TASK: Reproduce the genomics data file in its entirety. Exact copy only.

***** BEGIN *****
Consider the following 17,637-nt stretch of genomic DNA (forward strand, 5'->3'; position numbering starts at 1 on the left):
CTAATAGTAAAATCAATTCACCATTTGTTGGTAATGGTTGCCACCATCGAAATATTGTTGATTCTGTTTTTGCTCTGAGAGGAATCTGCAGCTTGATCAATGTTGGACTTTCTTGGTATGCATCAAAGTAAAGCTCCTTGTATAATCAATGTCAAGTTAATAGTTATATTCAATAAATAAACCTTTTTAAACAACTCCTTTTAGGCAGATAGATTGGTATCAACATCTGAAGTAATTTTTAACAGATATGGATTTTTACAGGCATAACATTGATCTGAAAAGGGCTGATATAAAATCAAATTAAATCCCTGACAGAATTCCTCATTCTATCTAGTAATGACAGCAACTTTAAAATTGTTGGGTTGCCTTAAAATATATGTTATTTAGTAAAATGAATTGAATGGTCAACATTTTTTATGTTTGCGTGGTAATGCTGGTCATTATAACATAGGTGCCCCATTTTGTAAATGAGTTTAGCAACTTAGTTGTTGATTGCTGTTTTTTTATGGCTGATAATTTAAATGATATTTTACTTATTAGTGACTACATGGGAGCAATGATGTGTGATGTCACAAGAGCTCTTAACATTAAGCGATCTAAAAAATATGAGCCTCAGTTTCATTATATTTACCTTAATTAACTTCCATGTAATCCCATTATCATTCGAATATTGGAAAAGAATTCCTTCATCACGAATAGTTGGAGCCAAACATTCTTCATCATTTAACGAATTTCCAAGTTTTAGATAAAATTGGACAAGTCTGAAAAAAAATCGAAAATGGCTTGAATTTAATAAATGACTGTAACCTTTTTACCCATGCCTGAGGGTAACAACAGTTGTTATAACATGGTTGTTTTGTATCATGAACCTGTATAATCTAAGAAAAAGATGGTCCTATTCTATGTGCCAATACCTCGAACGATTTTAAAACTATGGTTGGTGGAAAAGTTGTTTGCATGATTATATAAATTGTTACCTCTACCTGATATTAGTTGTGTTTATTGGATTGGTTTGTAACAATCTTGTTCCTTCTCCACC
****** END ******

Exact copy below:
Consider the following 17,637-nt stretch of genomic DNA (forward strand, 5'->3'; position numbering starts at 1 on the left):
CTAATAGTAAAATCAATTCACCATTTGTTGGTAATGGTTGCCACCATCGAAATATTGTTGATTCTGTTTTTGCTCTGAGAGGAATCTGCAGCTTGATCAATGTTGGACTTTCTTGGTATGCATCAAAGTAAAGCTCCTTGTATAATCAATGTCAAGTTAATAGTTATATTCAATAAATAAACCTTTTTAAACAACTCCTTTTAGGCAGATAGATTGGTATCAACATCTGAAGTAATTTTTAACAGATATGGATTTTTACAGGCATAACATTGATCTGAAAAGGGCTGATATAAAATCAAATTAAATCCCTGACAGAATTCCTCATTCTATCTAGTAATGACAGCAACTTTAAAATTGTTGGGTTGCCTTAAAATATATGTTATTTAGTAAAATGAATTGAATGGTCAACATTTTTTATGTTTGCGTGGTAATGCTGGTCATTATAACATAGGTGCCCCATTTTGTAAATGAGTTTAGCAACTTAGTTGTTGATTGCTGTTTTTTTATGGCTGATAATTTAAATGATATTTTACTTATTAGTGACTACATGGGAGCAATGATGTGTGATGTCACAAGAGCTCTTAACATTAAGCGATCTAAAAAATATGAGCCTCAGTTTCATTATATTTACCTTAATTAACTTCCATGTAATCCCATTATCATTCGAATATTGGAAAAGAATTCCTTCATCACGAATAGTTGGAGCCAAACATTCTTCATCATTTAACGAATTTCCAAGTTTTAGATAAAATTGGACAAGTCTGAAAAAAAATCGAAAATGGCTTGAATTTAATAAATGACTGTAACCTTTTTACCCATGCCTGAGGGTAACAACAGTTGTTATAACATGGTTGTTTTGTATCATGAACCTGTATAATCTAAGAAAAAGATGGTCCTATTCTATGTGCCAATACCTCGAACGATTTTAAAACTATGGTTGGTGGAAAAGTTGTTTGCATGATTATATAAATTGTTACCTCTACCTGATATTAGTTGTGTTTATTGGATTGGTTTGTAACAATCTTGTTCCTTCTCCACC